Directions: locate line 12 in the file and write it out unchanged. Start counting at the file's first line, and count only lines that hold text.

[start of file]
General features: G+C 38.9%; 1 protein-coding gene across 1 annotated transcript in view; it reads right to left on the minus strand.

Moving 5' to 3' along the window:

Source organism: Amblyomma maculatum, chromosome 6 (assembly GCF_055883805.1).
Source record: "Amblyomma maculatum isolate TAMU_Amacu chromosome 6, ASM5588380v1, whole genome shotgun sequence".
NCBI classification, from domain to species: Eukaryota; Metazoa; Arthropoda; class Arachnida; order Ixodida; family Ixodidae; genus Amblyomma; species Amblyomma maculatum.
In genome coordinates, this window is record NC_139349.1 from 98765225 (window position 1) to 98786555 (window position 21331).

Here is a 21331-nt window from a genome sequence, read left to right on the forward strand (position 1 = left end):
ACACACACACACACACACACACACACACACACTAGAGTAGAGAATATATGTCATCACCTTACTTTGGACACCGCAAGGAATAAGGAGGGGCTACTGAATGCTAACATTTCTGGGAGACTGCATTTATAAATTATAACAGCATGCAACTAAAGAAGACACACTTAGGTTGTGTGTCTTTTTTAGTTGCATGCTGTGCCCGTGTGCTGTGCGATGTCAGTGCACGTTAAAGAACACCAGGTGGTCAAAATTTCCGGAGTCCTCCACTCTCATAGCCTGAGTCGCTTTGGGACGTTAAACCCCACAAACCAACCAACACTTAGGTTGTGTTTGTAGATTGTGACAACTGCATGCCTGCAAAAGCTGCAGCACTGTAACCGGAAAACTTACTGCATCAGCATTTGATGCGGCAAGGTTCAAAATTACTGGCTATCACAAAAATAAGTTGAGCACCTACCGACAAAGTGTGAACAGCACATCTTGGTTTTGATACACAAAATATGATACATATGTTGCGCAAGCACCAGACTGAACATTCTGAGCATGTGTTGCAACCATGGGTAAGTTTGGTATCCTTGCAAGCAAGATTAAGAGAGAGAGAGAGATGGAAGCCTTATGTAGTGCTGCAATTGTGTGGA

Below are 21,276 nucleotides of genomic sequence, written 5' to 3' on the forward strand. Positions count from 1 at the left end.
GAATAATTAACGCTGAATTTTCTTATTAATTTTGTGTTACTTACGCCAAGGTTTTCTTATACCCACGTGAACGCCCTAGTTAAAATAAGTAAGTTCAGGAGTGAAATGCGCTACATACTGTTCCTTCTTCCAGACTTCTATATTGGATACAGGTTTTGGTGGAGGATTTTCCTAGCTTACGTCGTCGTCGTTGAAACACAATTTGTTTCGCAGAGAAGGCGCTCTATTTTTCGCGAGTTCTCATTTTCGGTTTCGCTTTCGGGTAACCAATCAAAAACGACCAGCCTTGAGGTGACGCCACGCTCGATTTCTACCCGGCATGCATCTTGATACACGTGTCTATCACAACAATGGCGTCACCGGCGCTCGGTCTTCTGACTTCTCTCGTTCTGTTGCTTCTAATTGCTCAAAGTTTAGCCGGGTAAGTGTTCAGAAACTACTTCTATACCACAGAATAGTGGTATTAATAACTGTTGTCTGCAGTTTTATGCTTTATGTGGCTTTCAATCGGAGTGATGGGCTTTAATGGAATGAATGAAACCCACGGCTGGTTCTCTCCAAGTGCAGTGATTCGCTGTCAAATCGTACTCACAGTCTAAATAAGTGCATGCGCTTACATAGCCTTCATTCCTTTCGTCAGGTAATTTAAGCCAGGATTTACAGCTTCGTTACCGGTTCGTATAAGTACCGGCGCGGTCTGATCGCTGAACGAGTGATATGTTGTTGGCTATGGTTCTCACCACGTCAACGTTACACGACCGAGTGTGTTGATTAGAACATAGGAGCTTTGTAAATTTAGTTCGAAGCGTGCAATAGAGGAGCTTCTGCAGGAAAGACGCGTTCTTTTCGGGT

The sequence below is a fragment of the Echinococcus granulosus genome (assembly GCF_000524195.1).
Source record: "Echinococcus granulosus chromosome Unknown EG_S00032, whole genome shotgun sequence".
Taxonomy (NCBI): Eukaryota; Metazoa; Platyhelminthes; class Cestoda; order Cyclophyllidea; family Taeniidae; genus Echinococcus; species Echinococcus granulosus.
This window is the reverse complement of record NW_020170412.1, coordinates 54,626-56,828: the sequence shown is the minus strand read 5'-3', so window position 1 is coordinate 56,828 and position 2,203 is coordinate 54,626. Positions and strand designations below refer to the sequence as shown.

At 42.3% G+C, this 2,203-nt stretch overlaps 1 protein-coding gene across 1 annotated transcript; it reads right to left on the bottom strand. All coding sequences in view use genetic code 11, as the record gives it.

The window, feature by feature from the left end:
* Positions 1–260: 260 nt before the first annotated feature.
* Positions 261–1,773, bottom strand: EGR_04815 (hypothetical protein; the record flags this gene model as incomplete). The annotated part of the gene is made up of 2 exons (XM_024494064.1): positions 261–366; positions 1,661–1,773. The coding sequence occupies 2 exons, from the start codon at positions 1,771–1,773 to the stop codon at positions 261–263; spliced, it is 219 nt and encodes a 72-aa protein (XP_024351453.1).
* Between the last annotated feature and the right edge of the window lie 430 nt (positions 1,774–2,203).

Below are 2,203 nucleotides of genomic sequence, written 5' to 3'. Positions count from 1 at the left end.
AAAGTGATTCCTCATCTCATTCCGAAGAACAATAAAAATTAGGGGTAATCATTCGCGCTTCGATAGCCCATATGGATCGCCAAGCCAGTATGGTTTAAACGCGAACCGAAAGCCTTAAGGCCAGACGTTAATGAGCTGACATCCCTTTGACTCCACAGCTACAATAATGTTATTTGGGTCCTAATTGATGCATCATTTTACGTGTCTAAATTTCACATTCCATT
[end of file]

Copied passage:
Source record: "Echinococcus granulosus chromosome Unknown EG_S00032, whole genome shotgun sequence".